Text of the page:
An independent archive of typography.

Fortune Magazine, “500” Issue

A wealth of typefaces go to work in the 2011 edition.

Contributed by Stephen Coles on Sep 15th, 2011. Artwork published in .

Fortune, May 23, 2011 cover featuring an illustration by Carl DeTorres.

Two-time National Magazine Award winner John Korpics has a lengthy editorial design resume that includes Premiere, GQ, Entertainment Weekly, Esquire, InStyle, Fortune, and now ESPN The Magazine where he just joined as Creative Director. One of his final acts at Fortune was the annual “500” issue. It’s always a hefty production, but this year’s is a particularly typographic feast.

Infographics using MVB Solano Gothic and Geogrotesque.

Click to enlarge.

The core of Fortune’s typography is MVB Solano Gothic. The typeface was originally made by Mark van Bronkhorst for the Bay Area city of Albany, designed to work alongside the community’s early 1900s architecture. With its sturdy, utilitarian geometry derived from sign lettering of the era, Solano can feel slightly vintage, but the standard variant is more sober than the Retro and Round members of the family.

I was surprised to open Fortune and find what could be considered a character actor playing such a central role. But Korpics proves with Solano that some “display” typefaces can be more versatile than we assume. Besides setting headlines and teasers, Solano performs admirably in infographics and even the “500” issue’s essential lists and tables.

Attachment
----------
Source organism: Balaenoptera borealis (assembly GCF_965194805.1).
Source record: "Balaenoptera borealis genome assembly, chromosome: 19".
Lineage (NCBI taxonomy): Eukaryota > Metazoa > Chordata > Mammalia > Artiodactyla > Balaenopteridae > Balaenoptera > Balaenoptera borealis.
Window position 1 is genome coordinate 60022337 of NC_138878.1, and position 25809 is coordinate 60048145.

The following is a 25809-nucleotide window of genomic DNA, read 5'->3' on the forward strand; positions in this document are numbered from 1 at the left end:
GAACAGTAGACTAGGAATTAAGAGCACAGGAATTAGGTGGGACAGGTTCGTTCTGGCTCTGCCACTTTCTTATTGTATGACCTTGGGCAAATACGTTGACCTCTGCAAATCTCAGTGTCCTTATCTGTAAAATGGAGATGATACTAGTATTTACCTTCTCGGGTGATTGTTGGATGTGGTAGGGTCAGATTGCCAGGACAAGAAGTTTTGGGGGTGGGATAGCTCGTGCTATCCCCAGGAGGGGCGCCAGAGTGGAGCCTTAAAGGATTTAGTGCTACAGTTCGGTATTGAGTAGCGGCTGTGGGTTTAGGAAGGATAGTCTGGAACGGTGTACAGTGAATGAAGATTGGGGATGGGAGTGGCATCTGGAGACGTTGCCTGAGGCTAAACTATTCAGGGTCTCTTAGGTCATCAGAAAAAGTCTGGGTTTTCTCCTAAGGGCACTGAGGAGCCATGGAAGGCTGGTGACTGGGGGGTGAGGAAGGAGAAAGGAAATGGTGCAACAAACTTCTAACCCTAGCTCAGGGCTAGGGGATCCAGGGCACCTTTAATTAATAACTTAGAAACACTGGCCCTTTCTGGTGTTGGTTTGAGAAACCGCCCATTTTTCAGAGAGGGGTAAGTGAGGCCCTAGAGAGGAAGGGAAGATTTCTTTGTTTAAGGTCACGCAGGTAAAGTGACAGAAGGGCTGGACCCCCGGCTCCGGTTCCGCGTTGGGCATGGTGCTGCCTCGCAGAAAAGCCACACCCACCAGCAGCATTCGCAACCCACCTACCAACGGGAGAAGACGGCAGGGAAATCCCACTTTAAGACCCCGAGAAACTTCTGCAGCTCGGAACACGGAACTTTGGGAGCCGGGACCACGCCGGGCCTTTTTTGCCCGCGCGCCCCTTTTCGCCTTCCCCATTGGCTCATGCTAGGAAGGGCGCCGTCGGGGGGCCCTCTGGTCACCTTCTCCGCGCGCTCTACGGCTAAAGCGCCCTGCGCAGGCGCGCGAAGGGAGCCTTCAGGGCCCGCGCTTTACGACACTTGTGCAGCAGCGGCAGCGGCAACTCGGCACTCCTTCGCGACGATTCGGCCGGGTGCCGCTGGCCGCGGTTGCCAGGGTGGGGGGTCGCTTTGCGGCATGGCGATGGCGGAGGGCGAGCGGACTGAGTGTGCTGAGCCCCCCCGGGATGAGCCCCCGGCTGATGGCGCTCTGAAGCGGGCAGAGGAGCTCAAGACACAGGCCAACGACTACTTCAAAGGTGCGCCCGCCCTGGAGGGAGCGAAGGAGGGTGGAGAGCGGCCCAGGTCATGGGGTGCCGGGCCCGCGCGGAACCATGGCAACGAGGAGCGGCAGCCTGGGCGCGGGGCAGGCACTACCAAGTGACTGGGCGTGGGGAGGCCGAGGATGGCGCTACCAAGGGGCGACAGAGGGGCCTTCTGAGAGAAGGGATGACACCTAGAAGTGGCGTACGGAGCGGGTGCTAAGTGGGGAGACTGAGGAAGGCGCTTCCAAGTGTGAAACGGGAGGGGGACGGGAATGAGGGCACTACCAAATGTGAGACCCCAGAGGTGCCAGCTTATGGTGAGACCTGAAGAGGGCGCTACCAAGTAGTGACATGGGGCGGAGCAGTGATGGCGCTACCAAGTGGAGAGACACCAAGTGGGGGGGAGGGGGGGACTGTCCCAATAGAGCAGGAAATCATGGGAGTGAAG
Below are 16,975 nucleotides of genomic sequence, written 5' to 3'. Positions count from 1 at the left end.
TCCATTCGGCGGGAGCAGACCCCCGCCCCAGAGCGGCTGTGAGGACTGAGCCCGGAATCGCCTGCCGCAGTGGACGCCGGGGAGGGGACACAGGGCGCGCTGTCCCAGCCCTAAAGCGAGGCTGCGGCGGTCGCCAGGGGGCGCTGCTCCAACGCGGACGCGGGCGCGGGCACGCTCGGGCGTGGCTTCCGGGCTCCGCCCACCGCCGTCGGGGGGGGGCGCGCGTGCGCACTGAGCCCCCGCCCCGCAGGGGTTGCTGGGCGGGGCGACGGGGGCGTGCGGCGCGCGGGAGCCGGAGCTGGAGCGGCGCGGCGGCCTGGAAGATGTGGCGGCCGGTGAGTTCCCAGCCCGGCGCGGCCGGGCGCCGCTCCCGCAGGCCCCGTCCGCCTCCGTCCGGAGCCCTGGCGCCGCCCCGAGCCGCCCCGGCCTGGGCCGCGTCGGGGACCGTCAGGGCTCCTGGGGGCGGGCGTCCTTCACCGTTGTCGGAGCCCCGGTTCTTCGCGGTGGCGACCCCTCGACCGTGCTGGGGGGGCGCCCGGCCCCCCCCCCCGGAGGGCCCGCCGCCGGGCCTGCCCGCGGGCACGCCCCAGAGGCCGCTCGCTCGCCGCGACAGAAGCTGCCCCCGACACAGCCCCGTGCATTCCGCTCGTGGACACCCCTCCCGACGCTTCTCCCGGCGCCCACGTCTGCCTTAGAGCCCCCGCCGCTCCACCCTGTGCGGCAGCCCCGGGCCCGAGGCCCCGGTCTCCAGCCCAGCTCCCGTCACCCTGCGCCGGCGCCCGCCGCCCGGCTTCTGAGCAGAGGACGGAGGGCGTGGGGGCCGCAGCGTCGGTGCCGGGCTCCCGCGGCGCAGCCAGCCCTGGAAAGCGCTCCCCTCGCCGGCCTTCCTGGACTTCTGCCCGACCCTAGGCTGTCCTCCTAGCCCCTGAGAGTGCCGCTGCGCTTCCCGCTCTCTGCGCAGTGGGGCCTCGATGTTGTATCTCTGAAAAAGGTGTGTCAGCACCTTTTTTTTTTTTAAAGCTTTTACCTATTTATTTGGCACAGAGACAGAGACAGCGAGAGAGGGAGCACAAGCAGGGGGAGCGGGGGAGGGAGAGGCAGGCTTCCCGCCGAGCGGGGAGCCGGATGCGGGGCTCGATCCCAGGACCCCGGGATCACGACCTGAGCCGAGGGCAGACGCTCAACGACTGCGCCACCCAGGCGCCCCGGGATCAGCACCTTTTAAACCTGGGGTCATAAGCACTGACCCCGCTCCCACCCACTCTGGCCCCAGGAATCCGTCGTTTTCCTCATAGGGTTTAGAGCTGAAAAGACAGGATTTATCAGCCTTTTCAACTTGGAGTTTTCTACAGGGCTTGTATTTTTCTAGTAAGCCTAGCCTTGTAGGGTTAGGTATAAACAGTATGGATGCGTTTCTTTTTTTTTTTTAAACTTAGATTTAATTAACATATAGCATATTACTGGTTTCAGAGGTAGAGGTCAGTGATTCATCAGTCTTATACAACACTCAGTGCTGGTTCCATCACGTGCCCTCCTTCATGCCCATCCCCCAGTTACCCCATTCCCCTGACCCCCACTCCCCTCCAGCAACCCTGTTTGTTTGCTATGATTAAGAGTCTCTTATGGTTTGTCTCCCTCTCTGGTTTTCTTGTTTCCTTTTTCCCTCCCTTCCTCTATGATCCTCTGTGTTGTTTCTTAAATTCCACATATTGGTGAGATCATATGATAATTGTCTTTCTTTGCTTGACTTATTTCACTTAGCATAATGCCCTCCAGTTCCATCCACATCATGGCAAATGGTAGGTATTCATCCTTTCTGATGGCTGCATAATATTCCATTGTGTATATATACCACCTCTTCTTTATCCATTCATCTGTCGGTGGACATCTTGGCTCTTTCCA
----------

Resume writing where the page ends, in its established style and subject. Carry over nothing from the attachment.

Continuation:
A table set in MVB Solano Gothic with italics in Geogrotesque.

Alice Alves found this font for me after I asked her to do some research on strong, condensed, somewhat geometric sans serifs. Most any magazine will need a condensed sans for something and I thought this one fit my idea of the brand. The more I played with it the more I saw that it would hold up well in a lot of different places, which is why you see so much of it. — John Korpics

Despite this unexpected flexibility, there’s only so much a typeface can do if it has just one condensed width and no italics. In these cases the wider Geogrotesque by Eduardo Manso fills in nicely. Its straight sides and lack of frills make it appear almost of the same family — a close cousin at least.

Fortune’s section heads, using a modified and shaded MVB Solano Gothic, were created by Tal Leming.


MVB Solano Gothic, Vitesse, Miller, and Geogrotesque make up this article intro.